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The side of the box says Sheaffer Eaton, Division of Textron Canada Limited, Goderich, Ontario so that dates it from some time after 1976 and before 1997. The instruction booklet is copyrighted 1982 which narrows down its age even more. Sheaffer began as an American company founded in 1913 in Iowa by Mr. Walter A. Sheaffer, a jeweler who invented a pen filling system. His initiative paid off and Sheaffer became a well-know name in pens.

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Like so many pen companies, the Sheaffer Pen Corporation has been bought and sold a few times. In 1966 it was bought by Textron (at that time they owned a such odd collection of companies the Wall Street Journal in 1967 called Textron “the conglomerate king”). They then merged Sheaffer with Eaton but later Textron sold it to focus on what appears to be mainly military gear. BIC bought Sheaffer in 1997 and then in 2014 it was sold again, this time to the A.T. Cross Company.

I have experimented with these pens over the years but not with enough discipline to become really good. The pens use ink cartridges rather than an ink filling system. Although the ink cartridges are not really fun to use, they are easy and mess-free.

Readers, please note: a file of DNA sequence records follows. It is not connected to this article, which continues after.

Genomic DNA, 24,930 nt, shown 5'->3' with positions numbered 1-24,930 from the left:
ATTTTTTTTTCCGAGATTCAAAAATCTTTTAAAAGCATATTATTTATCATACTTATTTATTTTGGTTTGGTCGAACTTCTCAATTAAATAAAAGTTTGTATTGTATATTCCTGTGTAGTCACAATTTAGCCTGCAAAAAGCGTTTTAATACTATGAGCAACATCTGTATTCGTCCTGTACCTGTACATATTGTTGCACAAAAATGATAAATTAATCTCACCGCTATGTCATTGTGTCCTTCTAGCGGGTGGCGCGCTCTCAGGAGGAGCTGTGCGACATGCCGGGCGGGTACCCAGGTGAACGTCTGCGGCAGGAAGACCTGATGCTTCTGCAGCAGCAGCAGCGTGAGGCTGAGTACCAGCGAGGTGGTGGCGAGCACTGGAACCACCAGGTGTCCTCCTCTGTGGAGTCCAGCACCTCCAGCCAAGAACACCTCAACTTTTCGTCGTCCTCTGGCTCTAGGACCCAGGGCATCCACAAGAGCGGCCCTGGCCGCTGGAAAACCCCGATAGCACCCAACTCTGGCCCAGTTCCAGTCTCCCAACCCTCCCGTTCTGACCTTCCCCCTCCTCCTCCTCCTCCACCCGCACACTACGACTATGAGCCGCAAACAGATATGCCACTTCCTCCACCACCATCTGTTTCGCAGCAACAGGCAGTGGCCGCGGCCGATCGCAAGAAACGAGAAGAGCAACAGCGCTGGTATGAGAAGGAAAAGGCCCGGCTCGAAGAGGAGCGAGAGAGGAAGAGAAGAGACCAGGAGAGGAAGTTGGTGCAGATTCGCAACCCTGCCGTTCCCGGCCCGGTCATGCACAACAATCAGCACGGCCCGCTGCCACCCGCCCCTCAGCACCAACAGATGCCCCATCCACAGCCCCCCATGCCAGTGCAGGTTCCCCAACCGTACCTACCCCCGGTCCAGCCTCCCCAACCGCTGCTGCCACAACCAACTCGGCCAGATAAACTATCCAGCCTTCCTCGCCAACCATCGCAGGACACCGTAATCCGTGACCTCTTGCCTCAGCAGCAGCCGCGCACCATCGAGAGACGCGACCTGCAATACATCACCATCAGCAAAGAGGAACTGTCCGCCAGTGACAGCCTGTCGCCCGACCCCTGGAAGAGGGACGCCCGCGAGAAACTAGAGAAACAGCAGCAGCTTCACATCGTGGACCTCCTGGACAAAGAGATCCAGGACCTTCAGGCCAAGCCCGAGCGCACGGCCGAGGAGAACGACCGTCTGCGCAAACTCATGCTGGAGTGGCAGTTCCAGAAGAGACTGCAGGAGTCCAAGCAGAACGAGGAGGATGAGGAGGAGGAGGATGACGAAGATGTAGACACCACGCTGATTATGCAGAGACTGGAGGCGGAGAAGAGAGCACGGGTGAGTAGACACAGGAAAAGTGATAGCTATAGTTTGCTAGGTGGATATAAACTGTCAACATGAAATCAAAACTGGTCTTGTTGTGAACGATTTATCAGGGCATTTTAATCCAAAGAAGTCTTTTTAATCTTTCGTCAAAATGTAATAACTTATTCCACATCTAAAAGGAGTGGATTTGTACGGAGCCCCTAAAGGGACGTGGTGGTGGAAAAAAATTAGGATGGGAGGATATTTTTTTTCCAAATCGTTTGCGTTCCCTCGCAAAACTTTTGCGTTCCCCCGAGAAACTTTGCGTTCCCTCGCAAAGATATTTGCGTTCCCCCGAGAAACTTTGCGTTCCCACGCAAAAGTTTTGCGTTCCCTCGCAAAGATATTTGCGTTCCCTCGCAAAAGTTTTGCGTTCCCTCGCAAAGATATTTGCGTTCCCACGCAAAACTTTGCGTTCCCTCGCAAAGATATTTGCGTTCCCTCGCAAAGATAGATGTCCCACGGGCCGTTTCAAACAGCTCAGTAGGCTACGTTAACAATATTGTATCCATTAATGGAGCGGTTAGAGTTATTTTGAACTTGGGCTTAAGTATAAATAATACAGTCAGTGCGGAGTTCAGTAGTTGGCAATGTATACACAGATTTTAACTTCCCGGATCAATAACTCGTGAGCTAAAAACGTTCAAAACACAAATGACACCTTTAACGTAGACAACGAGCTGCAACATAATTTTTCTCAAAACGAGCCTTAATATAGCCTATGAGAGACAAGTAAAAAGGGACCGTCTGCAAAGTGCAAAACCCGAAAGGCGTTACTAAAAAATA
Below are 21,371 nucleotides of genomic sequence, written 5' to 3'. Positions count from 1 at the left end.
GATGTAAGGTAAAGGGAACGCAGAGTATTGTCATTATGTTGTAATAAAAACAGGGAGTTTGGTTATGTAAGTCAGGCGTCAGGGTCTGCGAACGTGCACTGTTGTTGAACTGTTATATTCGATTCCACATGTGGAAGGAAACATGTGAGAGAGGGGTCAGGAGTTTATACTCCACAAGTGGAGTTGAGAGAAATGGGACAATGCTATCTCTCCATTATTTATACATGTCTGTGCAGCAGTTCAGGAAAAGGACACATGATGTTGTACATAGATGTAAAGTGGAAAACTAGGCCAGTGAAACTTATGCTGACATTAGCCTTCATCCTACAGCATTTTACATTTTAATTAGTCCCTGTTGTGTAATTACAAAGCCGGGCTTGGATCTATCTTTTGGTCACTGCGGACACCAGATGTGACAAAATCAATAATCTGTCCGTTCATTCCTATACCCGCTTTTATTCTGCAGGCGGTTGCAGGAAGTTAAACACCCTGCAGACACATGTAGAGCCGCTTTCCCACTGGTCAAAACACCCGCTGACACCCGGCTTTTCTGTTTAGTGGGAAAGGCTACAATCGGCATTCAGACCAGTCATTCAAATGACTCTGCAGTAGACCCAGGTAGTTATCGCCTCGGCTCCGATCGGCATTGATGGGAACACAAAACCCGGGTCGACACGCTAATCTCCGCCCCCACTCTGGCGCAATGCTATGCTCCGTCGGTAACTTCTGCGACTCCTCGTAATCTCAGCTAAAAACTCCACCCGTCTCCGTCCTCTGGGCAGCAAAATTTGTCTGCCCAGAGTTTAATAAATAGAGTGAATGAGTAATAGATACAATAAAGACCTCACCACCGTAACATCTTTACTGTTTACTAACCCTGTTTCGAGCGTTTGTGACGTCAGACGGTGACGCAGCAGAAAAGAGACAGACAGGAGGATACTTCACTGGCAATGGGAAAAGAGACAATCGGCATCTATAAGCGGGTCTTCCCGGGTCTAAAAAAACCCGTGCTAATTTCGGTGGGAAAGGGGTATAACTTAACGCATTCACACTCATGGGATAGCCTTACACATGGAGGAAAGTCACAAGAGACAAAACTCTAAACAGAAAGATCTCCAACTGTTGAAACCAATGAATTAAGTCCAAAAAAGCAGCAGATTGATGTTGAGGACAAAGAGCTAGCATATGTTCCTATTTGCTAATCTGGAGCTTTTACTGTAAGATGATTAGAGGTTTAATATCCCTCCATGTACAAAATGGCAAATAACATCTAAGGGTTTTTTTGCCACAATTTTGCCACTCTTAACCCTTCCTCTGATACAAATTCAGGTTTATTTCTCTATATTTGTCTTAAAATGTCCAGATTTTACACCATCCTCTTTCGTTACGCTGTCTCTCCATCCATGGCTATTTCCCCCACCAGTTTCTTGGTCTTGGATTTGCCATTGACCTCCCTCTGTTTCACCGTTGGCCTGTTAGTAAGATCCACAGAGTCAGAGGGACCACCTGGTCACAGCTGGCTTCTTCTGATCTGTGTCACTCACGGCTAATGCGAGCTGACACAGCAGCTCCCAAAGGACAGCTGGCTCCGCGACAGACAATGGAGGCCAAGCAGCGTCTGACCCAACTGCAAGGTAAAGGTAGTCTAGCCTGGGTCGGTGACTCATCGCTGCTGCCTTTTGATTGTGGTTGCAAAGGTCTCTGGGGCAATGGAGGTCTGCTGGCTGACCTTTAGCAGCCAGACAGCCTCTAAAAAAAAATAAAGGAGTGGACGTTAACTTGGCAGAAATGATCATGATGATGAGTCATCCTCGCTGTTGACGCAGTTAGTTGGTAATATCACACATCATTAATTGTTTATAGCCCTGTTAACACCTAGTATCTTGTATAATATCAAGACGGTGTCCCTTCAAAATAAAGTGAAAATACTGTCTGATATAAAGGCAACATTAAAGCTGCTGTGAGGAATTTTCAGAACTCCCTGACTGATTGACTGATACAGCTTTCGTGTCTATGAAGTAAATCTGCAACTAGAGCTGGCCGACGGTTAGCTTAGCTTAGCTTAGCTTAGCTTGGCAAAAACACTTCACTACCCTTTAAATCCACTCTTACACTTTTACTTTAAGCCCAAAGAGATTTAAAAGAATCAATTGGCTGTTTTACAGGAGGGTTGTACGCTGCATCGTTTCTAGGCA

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The red pen came with a medium stainless-steel nib but the kit has fine, medium, and broad nibs, marked F, M, and B. Because these are italic nibs for calligraphy, they are wider than standard fountain pen nibs. The nibs puncture the ink cartridge when they are inserted so once you start a cartridge you have to stick with it. This is where having more than one pen comes in handy as the ink cartridges come in a variety of colours but once a cartridge is puncture you have to stick with it. It seems the cartridges have not changed much over the years because I have never had any problem finding replacements.

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I wrote “bold” but it is the broad nib. 

If Sheaffer calligraphy pens were people they wouldn’t be particularly sophisticated but they would be helpful and accommodating.